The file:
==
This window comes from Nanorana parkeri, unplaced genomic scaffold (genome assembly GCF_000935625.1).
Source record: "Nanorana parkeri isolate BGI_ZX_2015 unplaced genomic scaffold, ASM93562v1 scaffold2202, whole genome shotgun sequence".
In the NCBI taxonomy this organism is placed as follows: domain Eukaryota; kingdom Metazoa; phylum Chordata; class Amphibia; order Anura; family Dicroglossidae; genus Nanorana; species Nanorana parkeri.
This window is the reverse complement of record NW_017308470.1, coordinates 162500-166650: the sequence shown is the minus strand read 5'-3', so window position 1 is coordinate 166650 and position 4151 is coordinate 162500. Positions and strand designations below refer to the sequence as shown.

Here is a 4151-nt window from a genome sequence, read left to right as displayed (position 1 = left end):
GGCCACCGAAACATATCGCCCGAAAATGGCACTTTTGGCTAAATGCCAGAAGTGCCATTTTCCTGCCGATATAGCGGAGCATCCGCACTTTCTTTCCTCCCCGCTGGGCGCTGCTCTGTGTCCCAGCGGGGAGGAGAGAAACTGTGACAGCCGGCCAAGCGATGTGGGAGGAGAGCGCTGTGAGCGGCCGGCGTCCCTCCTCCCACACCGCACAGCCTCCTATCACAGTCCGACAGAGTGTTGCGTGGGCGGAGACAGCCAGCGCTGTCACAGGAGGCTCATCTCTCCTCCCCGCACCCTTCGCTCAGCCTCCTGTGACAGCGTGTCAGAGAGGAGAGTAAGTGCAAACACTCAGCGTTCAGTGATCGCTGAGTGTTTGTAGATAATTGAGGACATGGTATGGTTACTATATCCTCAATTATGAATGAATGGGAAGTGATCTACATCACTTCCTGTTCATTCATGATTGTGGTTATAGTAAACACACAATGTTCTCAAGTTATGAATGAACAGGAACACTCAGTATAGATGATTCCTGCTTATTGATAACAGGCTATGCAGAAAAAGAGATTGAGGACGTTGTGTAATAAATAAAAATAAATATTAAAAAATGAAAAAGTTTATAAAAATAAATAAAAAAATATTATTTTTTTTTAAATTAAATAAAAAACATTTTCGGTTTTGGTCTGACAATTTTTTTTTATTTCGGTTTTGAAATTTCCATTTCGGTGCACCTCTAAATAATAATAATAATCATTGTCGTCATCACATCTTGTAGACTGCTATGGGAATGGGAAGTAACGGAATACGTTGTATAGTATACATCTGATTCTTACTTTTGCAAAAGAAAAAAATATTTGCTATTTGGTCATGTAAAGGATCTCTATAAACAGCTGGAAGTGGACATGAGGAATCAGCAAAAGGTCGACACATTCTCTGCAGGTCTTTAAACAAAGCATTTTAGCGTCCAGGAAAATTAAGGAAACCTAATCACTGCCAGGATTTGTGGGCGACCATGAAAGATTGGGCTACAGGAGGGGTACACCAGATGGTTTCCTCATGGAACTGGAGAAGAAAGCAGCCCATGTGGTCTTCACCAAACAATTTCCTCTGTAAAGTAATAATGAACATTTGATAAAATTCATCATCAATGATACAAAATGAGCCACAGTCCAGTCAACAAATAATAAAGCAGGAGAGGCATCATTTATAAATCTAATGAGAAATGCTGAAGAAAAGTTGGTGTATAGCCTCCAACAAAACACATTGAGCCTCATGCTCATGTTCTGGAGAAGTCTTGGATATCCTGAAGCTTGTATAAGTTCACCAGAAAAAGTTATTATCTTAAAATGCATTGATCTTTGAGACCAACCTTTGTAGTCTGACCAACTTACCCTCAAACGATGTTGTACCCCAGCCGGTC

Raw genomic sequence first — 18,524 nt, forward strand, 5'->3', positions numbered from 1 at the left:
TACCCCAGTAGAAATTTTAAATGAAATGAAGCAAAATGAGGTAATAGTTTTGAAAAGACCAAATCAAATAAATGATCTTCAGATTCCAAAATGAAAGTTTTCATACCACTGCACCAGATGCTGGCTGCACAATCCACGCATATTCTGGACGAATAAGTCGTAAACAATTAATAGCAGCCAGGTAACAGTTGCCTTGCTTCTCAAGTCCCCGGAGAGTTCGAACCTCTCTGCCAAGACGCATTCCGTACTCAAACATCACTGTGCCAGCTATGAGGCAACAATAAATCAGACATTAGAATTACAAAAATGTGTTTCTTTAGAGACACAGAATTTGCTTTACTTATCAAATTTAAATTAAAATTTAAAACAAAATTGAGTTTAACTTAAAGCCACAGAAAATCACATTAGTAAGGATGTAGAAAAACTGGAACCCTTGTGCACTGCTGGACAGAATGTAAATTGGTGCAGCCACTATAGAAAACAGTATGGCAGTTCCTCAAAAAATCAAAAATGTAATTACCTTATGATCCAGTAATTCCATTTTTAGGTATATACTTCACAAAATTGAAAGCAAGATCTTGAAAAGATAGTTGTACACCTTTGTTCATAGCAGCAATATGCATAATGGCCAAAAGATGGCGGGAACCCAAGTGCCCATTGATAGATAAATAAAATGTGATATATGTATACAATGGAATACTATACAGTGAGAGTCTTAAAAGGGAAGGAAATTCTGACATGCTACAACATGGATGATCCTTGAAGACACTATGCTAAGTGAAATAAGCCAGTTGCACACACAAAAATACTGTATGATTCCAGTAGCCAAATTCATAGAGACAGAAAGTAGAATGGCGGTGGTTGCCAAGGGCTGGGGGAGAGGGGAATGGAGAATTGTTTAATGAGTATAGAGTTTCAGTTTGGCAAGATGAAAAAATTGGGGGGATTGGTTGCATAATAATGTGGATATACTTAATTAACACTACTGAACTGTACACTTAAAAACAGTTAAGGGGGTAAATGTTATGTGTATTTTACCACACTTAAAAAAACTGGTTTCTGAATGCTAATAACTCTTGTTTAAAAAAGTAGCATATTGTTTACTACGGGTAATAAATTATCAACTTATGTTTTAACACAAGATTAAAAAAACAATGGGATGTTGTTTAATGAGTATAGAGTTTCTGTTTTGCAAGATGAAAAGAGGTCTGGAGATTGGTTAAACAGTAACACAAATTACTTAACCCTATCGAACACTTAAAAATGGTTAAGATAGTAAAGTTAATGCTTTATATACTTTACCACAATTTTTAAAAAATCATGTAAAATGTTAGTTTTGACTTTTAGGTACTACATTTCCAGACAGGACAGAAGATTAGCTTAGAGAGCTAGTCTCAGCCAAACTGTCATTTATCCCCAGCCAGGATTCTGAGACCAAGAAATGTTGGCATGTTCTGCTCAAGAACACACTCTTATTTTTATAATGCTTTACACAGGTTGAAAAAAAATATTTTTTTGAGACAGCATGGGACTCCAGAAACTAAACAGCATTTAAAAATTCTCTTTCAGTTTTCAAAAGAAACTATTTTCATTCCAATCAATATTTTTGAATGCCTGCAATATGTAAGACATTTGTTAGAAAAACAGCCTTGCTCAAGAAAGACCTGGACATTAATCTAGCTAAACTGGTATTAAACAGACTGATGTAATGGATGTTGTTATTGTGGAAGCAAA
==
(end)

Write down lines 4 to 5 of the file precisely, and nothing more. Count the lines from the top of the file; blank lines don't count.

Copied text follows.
This window is the reverse complement of record NW_017308470.1, coordinates 162500-166650: the sequence shown is the minus strand read 5'-3', so window position 1 is coordinate 166650 and position 4151 is coordinate 162500. Positions and strand designations below refer to the sequence as shown.

Here is a 4151-nt window from a genome sequence, read left to right as displayed (position 1 = left end):